Erik Bulatov - The John L. Stewart Collection of Russian Contemporary Art London Friday, October 12, 2007 | Phillips

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  • Provenance

    Acquired directly from the artist

  • Exhibited

    Kunsthalle Zurich, January 15 – February 28, 1988; Portikus Frankfurt am Main, March 24 – April 24, 1988; Kunsverein Bonn, May 2 – June 4 1988; Amsterdam, De Appel Foundation, June 11 – July 6, 1988; Kunstverein Freiburg, July 12 – August 19, 1988; Paris, Musée Nationale d’Art Moderne, Galeries Contemporaines, Centre Georges Pompidou, September 28 – November 27, 1988; London, Institute of Contemporary Arts, February 22 – April 23, 1989; Boston, MIT List Visual Arts Center, May 6 – July 2, 1989; Newport Beach (California), The Newport Harbor Art Museum, July 27 – October 1, 1989; The Renaissance Society at the University of Chicago, October 8 – November 25, 1989, Erik Bulatov Moscow; Museo d’Arte Contemporanea Prato, Centro per l’arte contemporanea Luigi Pecci, Artisti Russi Contemporanei, February 10 – March 14, 1990; Ridgefield (Connecticut), Aldrich Museum of Contemporary Art, Adaptation & Negation of Socialist Realism, June 9 – October 7, 1990; Paris, Centre Georges Pompidou, Face à l’Histoire 1933-1996, December 19, 1996 – April 7, 1997; Moscow, State Tretyakov Gallery, Erik Bulatov, That’s It., September 19 – November 19, 2006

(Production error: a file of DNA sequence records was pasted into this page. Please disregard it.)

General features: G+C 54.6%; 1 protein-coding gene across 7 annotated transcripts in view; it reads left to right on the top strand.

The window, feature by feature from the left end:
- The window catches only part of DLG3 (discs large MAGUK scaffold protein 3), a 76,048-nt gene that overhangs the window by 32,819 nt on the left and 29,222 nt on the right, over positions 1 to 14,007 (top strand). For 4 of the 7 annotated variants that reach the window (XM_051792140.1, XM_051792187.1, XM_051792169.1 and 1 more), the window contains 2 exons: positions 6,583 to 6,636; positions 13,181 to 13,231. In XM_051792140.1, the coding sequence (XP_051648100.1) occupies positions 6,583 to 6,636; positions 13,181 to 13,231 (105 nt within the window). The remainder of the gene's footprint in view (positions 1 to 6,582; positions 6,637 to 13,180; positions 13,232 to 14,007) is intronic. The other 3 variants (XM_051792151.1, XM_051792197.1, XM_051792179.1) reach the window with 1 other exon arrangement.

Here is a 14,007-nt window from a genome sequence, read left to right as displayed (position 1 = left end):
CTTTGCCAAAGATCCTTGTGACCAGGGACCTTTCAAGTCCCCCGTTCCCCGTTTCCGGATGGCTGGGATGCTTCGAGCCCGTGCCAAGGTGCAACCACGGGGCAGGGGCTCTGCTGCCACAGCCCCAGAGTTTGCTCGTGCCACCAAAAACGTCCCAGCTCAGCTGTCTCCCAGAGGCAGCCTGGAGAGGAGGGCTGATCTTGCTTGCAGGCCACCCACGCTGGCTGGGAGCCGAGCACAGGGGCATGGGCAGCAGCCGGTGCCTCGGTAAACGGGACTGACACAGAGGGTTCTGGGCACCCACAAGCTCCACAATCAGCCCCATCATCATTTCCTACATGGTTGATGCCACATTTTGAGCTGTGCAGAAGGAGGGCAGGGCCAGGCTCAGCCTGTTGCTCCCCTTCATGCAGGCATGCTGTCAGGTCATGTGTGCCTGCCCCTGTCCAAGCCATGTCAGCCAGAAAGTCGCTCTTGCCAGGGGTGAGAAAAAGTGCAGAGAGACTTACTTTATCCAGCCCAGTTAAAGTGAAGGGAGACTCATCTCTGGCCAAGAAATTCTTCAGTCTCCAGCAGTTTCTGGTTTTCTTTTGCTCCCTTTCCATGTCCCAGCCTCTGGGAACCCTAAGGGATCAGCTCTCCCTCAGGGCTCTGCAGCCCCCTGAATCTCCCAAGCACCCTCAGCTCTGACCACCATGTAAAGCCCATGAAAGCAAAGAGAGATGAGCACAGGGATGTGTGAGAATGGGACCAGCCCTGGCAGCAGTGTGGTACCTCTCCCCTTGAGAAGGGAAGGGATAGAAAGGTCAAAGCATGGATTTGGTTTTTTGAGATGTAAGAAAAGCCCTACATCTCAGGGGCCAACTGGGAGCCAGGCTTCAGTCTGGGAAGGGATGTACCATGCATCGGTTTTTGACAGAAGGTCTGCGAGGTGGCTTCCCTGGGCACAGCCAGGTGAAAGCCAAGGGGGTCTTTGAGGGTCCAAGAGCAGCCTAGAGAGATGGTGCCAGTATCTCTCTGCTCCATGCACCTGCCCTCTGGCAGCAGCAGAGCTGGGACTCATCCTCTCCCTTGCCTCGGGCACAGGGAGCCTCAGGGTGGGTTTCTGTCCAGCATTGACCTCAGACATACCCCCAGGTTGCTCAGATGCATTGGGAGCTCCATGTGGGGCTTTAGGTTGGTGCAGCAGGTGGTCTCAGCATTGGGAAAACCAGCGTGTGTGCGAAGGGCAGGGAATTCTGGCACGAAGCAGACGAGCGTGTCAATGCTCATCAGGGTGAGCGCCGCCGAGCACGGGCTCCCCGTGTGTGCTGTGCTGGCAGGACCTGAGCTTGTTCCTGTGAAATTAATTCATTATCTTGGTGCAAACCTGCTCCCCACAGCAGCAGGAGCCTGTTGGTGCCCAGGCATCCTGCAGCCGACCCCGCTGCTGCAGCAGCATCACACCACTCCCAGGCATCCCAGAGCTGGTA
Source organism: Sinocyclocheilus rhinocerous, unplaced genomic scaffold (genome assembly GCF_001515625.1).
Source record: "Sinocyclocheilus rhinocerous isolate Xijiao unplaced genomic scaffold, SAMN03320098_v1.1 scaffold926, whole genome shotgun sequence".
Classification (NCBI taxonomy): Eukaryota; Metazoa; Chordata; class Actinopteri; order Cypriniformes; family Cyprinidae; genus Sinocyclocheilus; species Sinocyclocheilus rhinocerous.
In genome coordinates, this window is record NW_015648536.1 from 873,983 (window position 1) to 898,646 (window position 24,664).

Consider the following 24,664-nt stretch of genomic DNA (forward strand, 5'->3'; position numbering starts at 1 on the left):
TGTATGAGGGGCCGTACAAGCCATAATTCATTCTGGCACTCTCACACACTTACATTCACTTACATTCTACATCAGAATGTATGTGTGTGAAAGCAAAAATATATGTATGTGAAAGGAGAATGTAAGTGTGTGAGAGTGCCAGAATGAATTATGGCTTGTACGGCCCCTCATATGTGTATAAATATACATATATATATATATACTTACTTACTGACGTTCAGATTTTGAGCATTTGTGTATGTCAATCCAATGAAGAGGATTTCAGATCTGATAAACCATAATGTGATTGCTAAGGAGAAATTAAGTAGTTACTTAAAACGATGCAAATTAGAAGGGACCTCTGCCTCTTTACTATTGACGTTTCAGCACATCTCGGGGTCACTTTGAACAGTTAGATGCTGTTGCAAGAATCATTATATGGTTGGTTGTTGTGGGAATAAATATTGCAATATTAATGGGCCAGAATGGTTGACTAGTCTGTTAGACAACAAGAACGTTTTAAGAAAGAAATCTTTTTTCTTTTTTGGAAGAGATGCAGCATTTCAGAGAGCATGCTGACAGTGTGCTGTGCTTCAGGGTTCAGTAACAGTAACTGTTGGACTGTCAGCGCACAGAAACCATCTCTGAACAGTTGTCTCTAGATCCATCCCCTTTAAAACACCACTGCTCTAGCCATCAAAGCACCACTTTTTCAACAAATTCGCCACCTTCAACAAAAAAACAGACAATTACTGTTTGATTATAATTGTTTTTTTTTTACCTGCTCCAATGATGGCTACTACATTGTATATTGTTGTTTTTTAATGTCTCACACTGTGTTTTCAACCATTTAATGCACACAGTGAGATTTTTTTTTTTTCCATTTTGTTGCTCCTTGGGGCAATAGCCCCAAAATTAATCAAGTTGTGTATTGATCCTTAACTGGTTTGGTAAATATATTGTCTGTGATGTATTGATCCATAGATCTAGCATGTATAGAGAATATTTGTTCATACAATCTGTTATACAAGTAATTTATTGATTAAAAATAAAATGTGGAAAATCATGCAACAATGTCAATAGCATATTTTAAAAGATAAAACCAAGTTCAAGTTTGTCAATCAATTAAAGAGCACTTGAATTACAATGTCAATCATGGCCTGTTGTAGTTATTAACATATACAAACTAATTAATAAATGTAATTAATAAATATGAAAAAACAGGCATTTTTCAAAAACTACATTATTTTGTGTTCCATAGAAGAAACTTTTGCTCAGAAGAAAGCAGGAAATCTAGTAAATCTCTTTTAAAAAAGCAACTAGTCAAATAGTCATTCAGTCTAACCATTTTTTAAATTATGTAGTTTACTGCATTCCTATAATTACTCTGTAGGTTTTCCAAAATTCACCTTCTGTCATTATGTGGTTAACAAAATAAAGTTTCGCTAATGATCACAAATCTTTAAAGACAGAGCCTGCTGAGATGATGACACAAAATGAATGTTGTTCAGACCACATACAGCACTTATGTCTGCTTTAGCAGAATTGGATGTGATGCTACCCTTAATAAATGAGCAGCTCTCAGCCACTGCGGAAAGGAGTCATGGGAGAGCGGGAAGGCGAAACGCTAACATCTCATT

• Literature

    C. Jolles, ed. Erik Bulatov, Zurich, 1988, n.p. (illustrated); E. Bulatov, C. Jolles, V. Missiano, N. Ouvrard and S. Zadora, Erik Bulatov, Paris, 1988, n.p. (illustrated); ICA Documents 8 Novostroika, Erik Bulatov, London, 1989, p. 43 (illustrated); R. Taylor, The Boston Globe, May 10, 1989, n.p. (illustrated); I. Levkova – Lamm, Contemporeana, October, 1989, p. 90-91 (illustrated); M. Tupitsyn, Margins of Soviet Art, Milan, 1989, p. 68 (illustrated); B. Groys, Artisti Russi Contemporanei, Prato, 1990, p. 83 (illustrated); J. Gambrell and Y. Barabanov, Adaptation & Negation of Socialist Realism, Ridgefield, 1990, p. 10 (illustrated); L. Beke, Face à l’Histoire, Paris, 1996, p. 393 (illustrated); N. Divona, N. Godzina, A. Kharitonova, I. Lebedeva, and A. Yerofeev, Erik Bulatov, That’s It., Moscow, 2006, p. 102 (illustrated)

  • Catalogue Essay